Section 3 begins on beat three of measure 193 and trails off in measure 239.28 This gives the extant part of Section 3 a length of 186 beats or 46.5 measures, although these numbers may not be particularly significant as they represent only part of a section. Stylistically, Section 3 brings about another shift; the counterpoint becomes rhythmically less active, and the harmony becomes markedly more chromatic and adventurous.29 (This is partially by virtue of Subject 3’s chromatic profile and longer note values.) This marks the end of the extant part of Contrapunctus XIV. (See Table 3.)
One of the challenges of deducing Bach’s intentions is that with only two complete sections, there is not enough information to establish a pattern per se. Nevertheless, it seems likely that the sections should get shorter. As previously stated, Section 1 is truly massive; it has more measures than every movement of the work except the four polythematic fugues and takes about four minutes to perform on its own. The movement would likely feel bloated and disbalanced if there were another section even longer than this one, and indeed, Section 2 is about 30 measures shorter. A final, more subjective reason to believe that the sections will continue getting shorter is that Section 3 is clearly intensifying in both rhythmic and harmonic activity. In just 46.5 bars, it is already clearly approaching a climactic point, at which time Theme 4 will likely enter.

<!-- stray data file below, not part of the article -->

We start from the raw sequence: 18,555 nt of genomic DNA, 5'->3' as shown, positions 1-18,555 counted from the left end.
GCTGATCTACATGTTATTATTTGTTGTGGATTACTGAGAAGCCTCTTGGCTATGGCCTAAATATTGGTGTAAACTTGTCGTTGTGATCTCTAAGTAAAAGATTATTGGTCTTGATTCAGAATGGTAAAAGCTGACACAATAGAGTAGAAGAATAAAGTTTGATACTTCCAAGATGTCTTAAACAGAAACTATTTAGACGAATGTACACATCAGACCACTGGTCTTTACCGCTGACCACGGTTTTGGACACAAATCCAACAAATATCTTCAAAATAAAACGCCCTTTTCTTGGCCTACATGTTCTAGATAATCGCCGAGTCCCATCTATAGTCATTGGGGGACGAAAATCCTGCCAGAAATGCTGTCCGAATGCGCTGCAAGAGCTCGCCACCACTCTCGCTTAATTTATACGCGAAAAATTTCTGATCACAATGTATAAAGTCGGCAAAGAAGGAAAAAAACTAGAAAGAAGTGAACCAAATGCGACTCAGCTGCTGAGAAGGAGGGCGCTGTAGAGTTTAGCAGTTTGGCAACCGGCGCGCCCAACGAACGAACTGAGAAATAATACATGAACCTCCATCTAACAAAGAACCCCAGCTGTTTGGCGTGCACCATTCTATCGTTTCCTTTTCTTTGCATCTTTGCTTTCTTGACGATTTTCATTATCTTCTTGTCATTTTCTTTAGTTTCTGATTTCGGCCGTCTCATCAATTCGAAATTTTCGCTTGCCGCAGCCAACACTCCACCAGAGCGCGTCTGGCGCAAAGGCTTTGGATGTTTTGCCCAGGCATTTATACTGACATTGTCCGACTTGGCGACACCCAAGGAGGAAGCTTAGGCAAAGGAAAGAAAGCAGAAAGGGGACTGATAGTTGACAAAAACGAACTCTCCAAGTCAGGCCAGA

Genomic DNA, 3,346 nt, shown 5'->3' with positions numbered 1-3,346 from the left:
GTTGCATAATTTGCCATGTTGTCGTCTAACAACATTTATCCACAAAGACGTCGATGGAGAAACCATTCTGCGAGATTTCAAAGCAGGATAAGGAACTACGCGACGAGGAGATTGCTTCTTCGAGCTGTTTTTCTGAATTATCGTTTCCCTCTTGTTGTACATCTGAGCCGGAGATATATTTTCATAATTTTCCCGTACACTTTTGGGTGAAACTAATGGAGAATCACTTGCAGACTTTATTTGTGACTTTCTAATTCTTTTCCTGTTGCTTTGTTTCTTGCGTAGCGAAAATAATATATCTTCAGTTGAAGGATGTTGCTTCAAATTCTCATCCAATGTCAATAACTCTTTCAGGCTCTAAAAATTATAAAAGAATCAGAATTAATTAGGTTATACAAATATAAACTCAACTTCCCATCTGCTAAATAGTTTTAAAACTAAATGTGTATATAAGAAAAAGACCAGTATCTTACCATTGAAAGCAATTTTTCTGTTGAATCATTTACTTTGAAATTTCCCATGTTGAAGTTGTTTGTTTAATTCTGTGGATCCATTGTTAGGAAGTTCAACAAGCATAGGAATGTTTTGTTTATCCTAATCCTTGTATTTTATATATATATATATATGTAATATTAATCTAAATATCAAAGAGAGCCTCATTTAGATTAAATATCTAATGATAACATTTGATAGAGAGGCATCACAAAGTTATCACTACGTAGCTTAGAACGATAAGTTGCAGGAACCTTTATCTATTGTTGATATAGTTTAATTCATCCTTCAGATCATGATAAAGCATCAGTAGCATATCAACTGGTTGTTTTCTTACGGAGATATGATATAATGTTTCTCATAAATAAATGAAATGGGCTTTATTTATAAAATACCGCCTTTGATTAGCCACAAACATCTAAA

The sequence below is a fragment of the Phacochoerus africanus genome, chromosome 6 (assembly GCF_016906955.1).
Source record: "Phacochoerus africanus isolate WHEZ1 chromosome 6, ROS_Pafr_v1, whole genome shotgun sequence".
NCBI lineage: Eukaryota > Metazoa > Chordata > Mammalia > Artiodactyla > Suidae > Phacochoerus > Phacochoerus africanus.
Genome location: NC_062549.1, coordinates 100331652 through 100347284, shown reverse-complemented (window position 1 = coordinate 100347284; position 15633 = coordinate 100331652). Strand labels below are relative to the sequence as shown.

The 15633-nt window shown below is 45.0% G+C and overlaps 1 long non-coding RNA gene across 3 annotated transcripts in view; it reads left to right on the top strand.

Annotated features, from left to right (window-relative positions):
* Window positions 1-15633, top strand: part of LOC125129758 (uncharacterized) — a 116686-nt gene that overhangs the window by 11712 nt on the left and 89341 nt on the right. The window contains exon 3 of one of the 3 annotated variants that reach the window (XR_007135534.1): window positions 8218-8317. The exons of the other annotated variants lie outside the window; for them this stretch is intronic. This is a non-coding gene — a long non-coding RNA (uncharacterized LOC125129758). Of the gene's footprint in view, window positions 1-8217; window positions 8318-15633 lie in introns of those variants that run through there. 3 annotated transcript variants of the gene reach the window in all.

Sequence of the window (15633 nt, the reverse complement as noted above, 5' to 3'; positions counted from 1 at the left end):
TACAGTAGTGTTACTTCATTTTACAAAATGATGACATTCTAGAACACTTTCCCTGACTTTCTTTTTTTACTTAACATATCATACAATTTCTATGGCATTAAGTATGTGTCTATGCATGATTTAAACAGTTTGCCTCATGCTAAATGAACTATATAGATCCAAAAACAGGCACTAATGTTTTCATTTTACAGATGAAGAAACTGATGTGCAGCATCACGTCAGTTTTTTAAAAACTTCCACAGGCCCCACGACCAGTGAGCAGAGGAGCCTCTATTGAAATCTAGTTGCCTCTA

Bach scholar Dr. Gregory Butler of the University of British Columbia at one point theorized that each section of Contrapunctus XIV is intended to be approximately two thirds the length of the preceding section.30 He explains:
As it appears in the print in its incomplete state, this work occupies five pages. It seems clear that the finished version would have fit nicely on six pages. If we examine the relative proportions of the three extant sections of this fugue, we notice a consistent diminution in the lengths of successive sections. Moreover, section 2 (78 measures) is almost exactly two-thirds the length of section 1 (115 measures), and section 3, not quite complete, occupies forty-six measures and conceivably in its complete state would have occupied approximately two-thirds the length of section 2 (52 measures). Adhering to the same proportions, section 4 may well have occupied approximately two-thirds the length of section 3, that is, approximately thirty-four measures. This would leave approximately forty-six measures for the concluding sixth page which is exactly the average number of measures per page for the first five pages as they appear presently in the print.31